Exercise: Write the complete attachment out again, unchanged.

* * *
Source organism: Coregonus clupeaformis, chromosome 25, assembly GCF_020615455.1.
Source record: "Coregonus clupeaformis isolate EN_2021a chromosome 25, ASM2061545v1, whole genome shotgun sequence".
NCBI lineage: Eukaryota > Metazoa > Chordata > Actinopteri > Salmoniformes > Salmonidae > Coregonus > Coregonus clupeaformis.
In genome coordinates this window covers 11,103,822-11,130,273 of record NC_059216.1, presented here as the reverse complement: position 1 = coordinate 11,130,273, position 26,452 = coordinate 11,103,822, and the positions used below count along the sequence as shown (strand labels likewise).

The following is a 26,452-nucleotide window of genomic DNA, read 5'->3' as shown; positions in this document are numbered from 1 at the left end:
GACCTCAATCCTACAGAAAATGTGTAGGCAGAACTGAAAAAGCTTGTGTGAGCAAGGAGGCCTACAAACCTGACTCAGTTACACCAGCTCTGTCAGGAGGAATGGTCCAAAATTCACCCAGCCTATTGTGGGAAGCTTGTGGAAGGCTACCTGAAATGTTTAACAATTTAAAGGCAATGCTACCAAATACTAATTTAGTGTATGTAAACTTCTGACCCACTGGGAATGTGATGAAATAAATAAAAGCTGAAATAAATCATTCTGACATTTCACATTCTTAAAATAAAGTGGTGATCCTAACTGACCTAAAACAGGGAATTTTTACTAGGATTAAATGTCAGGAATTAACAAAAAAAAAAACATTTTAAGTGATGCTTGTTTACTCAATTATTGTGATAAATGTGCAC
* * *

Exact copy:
Source organism: Coregonus clupeaformis, chromosome 25, assembly GCF_020615455.1.
Source record: "Coregonus clupeaformis isolate EN_2021a chromosome 25, ASM2061545v1, whole genome shotgun sequence".
NCBI lineage: Eukaryota > Metazoa > Chordata > Actinopteri > Salmoniformes > Salmonidae > Coregonus > Coregonus clupeaformis.
In genome coordinates this window covers 11,103,822-11,130,273 of record NC_059216.1, presented here as the reverse complement: position 1 = coordinate 11,130,273, position 26,452 = coordinate 11,103,822, and the positions used below count along the sequence as shown (strand labels likewise).

The following is a 26,452-nucleotide window of genomic DNA, read 5'->3' as shown; positions in this document are numbered from 1 at the left end:
GACCTCAATCCTACAGAAAATGTGTAGGCAGAACTGAAAAAGCTTGTGTGAGCAAGGAGGCCTACAAACCTGACTCAGTTACACCAGCTCTGTCAGGAGGAATGGTCCAAAATTCACCCAGCCTATTGTGGGAAGCTTGTGGAAGGCTACCTGAAATGTTTAACAATTTAAAGGCAATGCTACCAAATACTAATTTAGTGTATGTAAACTTCTGACCCACTGGGAATGTGATGAAATAAATAAAAGCTGAAATAAATCATTCTGACATTTCACATTCTTAAAATAAAGTGGTGATCCTAACTGACCTAAAACAGGGAATTTTTACTAGGATTAAATGTCAGGAATTAACAAAAAAAAAAACATTTTAAGTGATGCTTGTTTACTCAATTATTGTGATAAATGTGCAC